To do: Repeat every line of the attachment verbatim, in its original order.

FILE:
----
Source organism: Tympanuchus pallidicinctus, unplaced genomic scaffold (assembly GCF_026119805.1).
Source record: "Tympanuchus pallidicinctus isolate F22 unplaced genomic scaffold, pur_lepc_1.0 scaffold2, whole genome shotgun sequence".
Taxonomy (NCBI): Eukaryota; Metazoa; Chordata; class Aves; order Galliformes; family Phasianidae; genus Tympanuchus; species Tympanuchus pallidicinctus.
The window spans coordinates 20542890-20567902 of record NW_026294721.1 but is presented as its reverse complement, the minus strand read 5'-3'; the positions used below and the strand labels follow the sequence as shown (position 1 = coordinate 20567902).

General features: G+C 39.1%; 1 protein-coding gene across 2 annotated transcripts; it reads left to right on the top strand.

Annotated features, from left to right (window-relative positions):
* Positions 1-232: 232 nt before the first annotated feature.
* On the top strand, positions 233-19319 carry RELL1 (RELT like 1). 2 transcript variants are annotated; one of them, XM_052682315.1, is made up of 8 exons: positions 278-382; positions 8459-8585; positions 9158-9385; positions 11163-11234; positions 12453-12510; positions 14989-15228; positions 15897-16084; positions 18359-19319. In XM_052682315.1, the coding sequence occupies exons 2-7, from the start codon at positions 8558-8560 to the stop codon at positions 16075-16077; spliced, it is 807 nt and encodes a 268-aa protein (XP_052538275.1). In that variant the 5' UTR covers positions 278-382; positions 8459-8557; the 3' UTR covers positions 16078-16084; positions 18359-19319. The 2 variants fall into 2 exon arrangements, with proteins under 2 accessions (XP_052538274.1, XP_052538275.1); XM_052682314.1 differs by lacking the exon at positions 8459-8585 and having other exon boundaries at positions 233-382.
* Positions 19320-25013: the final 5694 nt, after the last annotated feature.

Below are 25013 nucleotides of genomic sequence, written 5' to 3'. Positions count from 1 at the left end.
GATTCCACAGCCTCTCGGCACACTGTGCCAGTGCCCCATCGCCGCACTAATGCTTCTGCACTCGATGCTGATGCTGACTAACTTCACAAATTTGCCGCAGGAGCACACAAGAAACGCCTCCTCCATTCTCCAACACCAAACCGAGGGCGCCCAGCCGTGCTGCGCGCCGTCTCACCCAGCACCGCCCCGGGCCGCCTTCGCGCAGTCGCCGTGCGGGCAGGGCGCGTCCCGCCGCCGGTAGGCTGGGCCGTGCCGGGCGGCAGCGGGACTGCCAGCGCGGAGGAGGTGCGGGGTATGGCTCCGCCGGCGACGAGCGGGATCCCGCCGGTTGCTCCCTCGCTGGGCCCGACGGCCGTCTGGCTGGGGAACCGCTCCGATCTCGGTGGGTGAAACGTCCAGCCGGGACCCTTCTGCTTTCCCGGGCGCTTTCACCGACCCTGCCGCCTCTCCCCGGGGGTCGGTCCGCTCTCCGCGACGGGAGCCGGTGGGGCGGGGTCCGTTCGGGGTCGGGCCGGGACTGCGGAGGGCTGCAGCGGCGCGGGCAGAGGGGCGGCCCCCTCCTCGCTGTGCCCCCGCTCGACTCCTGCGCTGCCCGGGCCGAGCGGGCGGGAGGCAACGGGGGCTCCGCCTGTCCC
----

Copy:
Source organism: Tympanuchus pallidicinctus, unplaced genomic scaffold (assembly GCF_026119805.1).
Source record: "Tympanuchus pallidicinctus isolate F22 unplaced genomic scaffold, pur_lepc_1.0 scaffold2, whole genome shotgun sequence".
Taxonomy (NCBI): Eukaryota; Metazoa; Chordata; class Aves; order Galliformes; family Phasianidae; genus Tympanuchus; species Tympanuchus pallidicinctus.
The window spans coordinates 20542890-20567902 of record NW_026294721.1 but is presented as its reverse complement, the minus strand read 5'-3'; the positions used below and the strand labels follow the sequence as shown (position 1 = coordinate 20567902).

General features: G+C 39.1%; 1 protein-coding gene across 2 annotated transcripts; it reads left to right on the top strand.

Annotated features, from left to right (window-relative positions):
* Positions 1-232: 232 nt before the first annotated feature.
* On the top strand, positions 233-19319 carry RELL1 (RELT like 1). 2 transcript variants are annotated; one of them, XM_052682315.1, is made up of 8 exons: positions 278-382; positions 8459-8585; positions 9158-9385; positions 11163-11234; positions 12453-12510; positions 14989-15228; positions 15897-16084; positions 18359-19319. In XM_052682315.1, the coding sequence occupies exons 2-7, from the start codon at positions 8558-8560 to the stop codon at positions 16075-16077; spliced, it is 807 nt and encodes a 268-aa protein (XP_052538275.1). In that variant the 5' UTR covers positions 278-382; positions 8459-8557; the 3' UTR covers positions 16078-16084; positions 18359-19319. The 2 variants fall into 2 exon arrangements, with proteins under 2 accessions (XP_052538274.1, XP_052538275.1); XM_052682314.1 differs by lacking the exon at positions 8459-8585 and having other exon boundaries at positions 233-382.
* Positions 19320-25013: the final 5694 nt, after the last annotated feature.

Below are 25013 nucleotides of genomic sequence, written 5' to 3'. Positions count from 1 at the left end.
GATTCCACAGCCTCTCGGCACACTGTGCCAGTGCCCCATCGCCGCACTAATGCTTCTGCACTCGATGCTGATGCTGACTAACTTCACAAATTTGCCGCAGGAGCACACAAGAAACGCCTCCTCCATTCTCCAACACCAAACCGAGGGCGCCCAGCCGTGCTGCGCGCCGTCTCACCCAGCACCGCCCCGGGCCGCCTTCGCGCAGTCGCCGTGCGGGCAGGGCGCGTCCCGCCGCCGGTAGGCTGGGCCGTGCCGGGCGGCAGCGGGACTGCCAGCGCGGAGGAGGTGCGGGGTATGGCTCCGCCGGCGACGAGCGGGATCCCGCCGGTTGCTCCCTCGCTGGGCCCGACGGCCGTCTGGCTGGGGAACCGCTCCGATCTCGGTGGGTGAAACGTCCAGCCGGGACCCTTCTGCTTTCCCGGGCGCTTTCACCGACCCTGCCGCCTCTCCCCGGGGGTCGGTCCGCTCTCCGCGACGGGAGCCGGTGGGGCGGGGTCCGTTCGGGGTCGGGCCGGGACTGCGGAGGGCTGCAGCGGCGCGGGCAGAGGGGCGGCCCCCTCCTCGCTGTGCCCCCGCTCGACTCCTGCGCTGCCCGGGCCGAGCGGGCGGGAGGCAACGGGGGCTCCGCCTGTCCC